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It’s Friday, so its time for another food fight! Every Friday we look at an ingredient, a decision or a process within the real foods sphere. It might be as simple as why you should choose sea salt over iodized salt. It might be more complex, such as what soaking is, how to soak and why you’d want to do it. Grass-fed vs grain-fed. Pastured vs cage-free eggs. What if I can’t afford the best, what’s the next best alternative? All of those decisions that are out in the real food world that are enough to make your head swirl. We’ll take it one bite at a time. Information is always easier to digest when it’s in small pieces.
We’ll start with the easier and move to the complex. As always, we will do so in a good, better, best format, with an eye on the budget. Some weeks, it will be a blog post, other weeks a video.
We interrupt our regularly scheduled discussion on sugar. Gotta go back to the salt for a post.
For all my my anti-iodized salt posts, I do keep it around the house. Particularly, I use it for cleaning, crafts and things like that. I just never eat it. If you’d like to hear more about what I use it for, listen to our podcast #26 on basic changes for real food beginners.
This week, we went by the store and I picked up a pound of salt for 39 cents. My daughter had dropped a dozen eggs on the kitchen floor this weekend, and I used the last of my cheap, iodized salt in cleaning that up. Refined salts are perfect for cleaning up spilled egg. It absorbs the goo and turns into a gel that is far easier to get off of the floor instead of feeling like you’re just smearing egg white everywhere in an ever-enlarging puddle of glop.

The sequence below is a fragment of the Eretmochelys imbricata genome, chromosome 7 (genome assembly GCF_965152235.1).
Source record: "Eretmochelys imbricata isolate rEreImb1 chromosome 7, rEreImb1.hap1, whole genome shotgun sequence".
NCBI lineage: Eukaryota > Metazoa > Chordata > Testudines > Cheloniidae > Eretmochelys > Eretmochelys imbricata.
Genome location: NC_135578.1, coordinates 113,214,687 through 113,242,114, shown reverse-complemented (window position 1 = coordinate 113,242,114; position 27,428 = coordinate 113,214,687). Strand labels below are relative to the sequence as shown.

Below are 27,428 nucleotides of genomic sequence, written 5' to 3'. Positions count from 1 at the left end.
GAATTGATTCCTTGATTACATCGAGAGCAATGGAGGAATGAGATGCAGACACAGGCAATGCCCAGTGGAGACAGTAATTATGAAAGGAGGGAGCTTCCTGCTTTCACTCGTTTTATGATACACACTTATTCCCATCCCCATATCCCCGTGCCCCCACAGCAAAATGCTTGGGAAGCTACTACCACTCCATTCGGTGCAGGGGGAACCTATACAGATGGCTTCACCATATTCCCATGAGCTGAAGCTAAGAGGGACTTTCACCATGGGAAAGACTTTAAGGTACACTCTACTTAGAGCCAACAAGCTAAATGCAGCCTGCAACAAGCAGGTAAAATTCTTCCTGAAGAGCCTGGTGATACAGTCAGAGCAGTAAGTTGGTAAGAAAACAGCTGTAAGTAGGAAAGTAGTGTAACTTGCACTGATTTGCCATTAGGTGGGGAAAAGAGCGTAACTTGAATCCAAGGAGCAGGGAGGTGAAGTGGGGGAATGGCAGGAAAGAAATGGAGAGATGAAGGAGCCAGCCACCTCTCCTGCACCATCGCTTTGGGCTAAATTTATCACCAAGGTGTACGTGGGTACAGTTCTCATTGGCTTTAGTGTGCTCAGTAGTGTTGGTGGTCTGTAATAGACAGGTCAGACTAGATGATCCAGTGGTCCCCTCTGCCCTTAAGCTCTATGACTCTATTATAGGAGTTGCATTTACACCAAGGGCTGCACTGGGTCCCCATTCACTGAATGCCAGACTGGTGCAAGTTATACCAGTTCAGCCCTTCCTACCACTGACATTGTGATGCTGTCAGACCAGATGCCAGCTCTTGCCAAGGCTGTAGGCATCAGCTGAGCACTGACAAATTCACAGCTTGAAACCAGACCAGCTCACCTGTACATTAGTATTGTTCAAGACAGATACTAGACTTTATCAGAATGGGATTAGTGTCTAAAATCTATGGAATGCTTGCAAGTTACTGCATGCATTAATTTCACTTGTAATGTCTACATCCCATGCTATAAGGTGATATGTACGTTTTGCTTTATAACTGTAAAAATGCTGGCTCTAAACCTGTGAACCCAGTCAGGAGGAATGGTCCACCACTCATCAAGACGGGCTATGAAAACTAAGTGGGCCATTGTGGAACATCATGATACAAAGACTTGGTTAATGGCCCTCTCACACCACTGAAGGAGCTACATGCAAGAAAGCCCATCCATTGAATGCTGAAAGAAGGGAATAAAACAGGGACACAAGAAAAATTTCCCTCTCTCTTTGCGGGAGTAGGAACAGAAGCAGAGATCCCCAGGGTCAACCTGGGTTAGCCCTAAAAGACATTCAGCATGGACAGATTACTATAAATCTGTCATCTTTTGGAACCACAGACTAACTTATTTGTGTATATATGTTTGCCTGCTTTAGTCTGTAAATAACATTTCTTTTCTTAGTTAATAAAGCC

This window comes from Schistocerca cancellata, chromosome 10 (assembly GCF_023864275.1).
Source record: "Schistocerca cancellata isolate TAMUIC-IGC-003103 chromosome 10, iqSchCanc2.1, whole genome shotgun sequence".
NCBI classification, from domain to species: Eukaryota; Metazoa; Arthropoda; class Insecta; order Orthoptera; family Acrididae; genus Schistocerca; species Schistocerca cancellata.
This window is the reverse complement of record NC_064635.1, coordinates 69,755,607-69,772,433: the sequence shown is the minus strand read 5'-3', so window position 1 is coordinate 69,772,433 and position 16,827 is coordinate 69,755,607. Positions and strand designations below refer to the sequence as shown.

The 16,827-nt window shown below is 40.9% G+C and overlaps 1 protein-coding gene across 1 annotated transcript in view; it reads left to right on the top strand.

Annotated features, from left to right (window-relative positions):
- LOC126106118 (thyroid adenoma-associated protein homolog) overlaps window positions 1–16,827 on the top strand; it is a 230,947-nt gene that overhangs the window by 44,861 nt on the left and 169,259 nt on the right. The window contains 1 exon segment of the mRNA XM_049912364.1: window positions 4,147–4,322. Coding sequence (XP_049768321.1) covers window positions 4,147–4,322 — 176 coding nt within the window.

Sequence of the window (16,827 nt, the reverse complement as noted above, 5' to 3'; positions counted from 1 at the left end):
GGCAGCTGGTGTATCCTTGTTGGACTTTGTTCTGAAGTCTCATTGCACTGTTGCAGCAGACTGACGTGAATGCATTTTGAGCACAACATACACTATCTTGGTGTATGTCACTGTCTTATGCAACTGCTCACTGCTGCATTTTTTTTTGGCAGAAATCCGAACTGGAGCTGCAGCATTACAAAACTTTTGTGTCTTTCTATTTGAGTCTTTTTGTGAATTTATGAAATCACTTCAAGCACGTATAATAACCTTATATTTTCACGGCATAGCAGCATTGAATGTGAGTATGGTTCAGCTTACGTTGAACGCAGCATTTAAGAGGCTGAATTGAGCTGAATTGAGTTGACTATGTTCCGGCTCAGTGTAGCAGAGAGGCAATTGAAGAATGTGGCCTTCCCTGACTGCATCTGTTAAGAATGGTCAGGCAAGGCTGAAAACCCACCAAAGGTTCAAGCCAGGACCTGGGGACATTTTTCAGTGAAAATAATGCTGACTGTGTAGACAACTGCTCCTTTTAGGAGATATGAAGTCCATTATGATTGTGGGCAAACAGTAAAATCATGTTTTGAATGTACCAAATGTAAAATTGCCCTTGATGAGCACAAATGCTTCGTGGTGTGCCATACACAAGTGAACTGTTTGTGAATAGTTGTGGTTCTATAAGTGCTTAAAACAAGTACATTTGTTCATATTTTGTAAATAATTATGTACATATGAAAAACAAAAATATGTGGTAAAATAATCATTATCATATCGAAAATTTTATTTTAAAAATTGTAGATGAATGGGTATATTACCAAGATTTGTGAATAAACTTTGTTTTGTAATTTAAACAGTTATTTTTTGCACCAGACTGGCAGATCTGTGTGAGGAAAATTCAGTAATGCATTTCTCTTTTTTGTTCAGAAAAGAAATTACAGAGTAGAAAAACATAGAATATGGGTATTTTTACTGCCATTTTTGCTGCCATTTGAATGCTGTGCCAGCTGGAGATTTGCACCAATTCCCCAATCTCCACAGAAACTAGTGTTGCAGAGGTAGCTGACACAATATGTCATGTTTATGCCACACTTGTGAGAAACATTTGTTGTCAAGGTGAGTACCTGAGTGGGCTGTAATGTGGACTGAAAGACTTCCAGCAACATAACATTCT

So I threw the salt into my cart and came home as usual. When I went to transfer the salt to the mason jar I keep it in, as my pantry is based on mason jars and I repackage everything, I happened to notice this on the label:
What the WHAT? WHY is Aluminum in SALT?!?!!?
The FDA, of course, regards it as safe. Sodium silicoaluminate is an anti-caking agent. So my question is, how much aluminum is present and how bio-available is it? Bioavailable means that your body can absorb it.
So I went digging in the scientific studies to see if I could find any information. I did find one study that showed it was bioavailable, but because I couldn’t yet get a copy of the full text, I can’t tell to what extent.
Of course, this chemical is an acid salt, meaning that it will release more aluminum when exposed to acids, which is what you would find in certain foods like baked goods where acid is used in part to cause the food to rise. Baking powder is an acid, for example, as is buttermilk, lemon juice, vinegar and many other foods. Or anything with a sauce is going to be acid, pretty much.
It can be up to 2% of a table salt according to the Be Food Smart Database. They rate the ingredient as a “D,” stating that it is controversial and best avoided. The A-Z Guide to Food Additives rates it as an “F” and connects it with Alzheimer’s Disease.
In my book, *any* bioavailable aluminum is too much aluminum. I watched my beloved great-grandmother suffer and wither away from Alzheimer’s when I was in my 20s. She told horrid stories of watching her own dad waste away and die of the same thing, they just didn’t have a name for it back them. I don’t care to see me or my kids go down that same path. So, this is just yet another reason to avoid refined salts.
This salt will return to the store and I will try to find a cheap salt for crafts and cleaning that doesn’t have aluminum in it. If I’m successful in finding one on my shopping trip this weekend, I’ll share.